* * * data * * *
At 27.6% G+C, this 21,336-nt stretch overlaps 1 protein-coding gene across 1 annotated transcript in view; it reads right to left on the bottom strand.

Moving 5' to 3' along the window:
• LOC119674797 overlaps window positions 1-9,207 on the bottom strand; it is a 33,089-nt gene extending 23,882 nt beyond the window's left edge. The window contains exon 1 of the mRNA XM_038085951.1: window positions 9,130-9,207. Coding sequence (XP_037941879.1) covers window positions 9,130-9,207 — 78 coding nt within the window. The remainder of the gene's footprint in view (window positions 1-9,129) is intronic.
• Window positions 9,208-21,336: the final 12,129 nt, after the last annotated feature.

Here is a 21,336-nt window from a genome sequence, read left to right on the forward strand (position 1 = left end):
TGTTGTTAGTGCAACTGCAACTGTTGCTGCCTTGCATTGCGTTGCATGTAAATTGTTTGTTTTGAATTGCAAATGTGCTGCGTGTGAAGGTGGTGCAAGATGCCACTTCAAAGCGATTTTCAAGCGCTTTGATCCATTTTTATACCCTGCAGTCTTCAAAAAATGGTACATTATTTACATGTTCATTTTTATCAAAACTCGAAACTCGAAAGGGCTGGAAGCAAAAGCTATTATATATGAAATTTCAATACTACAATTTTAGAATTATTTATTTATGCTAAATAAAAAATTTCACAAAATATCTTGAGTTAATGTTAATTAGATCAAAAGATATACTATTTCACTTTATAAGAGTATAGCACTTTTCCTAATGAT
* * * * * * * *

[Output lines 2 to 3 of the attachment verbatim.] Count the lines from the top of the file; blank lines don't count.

Moving 5' to 3' along the window:
• LOC119674797 overlaps window positions 1-9,207 on the bottom strand; it is a 33,089-nt gene extending 23,882 nt beyond the window's left edge. The window contains exon 1 of the mRNA XM_038085951.1: window positions 9,130-9,207. Coding sequence (XP_037941879.1) covers window positions 9,130-9,207 — 78 coding nt within the window. The remainder of the gene's footprint in view (window positions 1-9,129) is intronic.